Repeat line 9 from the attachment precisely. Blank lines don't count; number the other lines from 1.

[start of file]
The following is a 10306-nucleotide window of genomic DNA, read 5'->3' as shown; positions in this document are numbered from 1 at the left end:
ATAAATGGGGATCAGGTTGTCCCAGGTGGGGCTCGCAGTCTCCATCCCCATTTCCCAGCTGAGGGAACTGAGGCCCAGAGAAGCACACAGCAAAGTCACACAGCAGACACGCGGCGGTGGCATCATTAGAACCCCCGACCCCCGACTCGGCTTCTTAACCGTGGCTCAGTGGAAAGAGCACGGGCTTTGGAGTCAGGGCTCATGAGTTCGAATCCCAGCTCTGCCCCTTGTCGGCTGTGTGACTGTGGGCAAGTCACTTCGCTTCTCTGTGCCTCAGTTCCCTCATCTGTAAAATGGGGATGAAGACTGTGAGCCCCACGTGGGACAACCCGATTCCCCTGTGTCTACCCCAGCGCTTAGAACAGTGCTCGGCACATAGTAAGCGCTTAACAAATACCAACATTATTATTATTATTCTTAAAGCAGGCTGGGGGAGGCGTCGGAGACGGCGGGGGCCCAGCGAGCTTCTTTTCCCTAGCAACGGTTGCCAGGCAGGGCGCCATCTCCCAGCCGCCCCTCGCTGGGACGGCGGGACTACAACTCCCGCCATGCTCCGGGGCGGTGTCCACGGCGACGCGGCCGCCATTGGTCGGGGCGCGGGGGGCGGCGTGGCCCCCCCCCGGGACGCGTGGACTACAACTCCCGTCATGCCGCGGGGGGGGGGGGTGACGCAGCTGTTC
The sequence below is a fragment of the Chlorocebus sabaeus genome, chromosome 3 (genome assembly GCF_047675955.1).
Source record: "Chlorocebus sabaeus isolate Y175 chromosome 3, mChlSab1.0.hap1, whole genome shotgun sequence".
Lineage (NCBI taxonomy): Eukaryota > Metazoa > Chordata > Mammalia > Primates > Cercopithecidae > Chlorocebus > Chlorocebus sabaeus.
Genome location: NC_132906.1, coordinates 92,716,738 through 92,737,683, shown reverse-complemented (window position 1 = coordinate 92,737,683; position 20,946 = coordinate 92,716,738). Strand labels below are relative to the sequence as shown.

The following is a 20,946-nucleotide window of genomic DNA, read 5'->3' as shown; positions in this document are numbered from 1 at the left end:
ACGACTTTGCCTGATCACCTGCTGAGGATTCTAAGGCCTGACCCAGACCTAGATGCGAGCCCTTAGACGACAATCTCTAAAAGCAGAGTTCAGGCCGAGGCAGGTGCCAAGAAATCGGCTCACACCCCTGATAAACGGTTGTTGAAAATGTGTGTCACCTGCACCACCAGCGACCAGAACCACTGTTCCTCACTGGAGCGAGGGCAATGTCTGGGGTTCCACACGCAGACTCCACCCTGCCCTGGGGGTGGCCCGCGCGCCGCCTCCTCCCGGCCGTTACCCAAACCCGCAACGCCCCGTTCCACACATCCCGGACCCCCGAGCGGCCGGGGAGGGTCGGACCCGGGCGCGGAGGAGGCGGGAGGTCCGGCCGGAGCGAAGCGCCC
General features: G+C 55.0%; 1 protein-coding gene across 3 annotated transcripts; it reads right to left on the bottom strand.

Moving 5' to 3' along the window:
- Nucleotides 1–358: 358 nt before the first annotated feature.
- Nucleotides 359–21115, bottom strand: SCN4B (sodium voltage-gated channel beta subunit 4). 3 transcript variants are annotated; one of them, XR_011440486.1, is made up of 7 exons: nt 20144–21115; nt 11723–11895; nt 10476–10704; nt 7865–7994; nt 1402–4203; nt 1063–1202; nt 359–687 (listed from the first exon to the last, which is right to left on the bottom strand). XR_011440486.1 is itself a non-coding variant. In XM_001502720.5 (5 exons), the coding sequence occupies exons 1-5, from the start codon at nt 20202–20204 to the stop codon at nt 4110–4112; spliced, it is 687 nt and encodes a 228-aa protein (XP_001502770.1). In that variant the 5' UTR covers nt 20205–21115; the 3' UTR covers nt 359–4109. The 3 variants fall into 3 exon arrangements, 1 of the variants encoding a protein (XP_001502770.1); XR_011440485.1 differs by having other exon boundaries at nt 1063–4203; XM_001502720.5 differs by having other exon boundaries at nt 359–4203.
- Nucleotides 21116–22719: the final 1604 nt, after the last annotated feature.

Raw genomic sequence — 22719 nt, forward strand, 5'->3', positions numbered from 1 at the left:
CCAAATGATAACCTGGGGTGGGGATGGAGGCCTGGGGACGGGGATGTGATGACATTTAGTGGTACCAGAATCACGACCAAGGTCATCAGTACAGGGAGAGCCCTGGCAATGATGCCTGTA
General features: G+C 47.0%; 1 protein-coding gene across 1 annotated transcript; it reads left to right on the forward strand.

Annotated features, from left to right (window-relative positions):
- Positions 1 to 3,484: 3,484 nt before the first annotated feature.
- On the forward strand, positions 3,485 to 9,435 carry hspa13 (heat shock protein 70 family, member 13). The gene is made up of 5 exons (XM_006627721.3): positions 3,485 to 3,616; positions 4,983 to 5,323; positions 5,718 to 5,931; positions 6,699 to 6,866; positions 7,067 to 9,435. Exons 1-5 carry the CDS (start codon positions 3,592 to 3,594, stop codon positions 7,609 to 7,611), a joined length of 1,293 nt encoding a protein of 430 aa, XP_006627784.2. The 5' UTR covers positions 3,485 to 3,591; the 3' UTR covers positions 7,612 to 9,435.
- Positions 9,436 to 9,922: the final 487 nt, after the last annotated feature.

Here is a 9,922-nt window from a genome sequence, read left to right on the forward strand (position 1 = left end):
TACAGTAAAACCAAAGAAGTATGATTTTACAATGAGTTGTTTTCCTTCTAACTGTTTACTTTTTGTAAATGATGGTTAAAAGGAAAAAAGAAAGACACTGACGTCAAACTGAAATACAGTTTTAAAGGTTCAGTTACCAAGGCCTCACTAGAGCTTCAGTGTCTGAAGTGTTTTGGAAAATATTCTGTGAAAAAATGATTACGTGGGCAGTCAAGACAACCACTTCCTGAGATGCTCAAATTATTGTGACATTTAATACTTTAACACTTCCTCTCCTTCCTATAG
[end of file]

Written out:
General features: G+C 55.0%; 1 protein-coding gene across 3 annotated transcripts; it reads right to left on the bottom strand.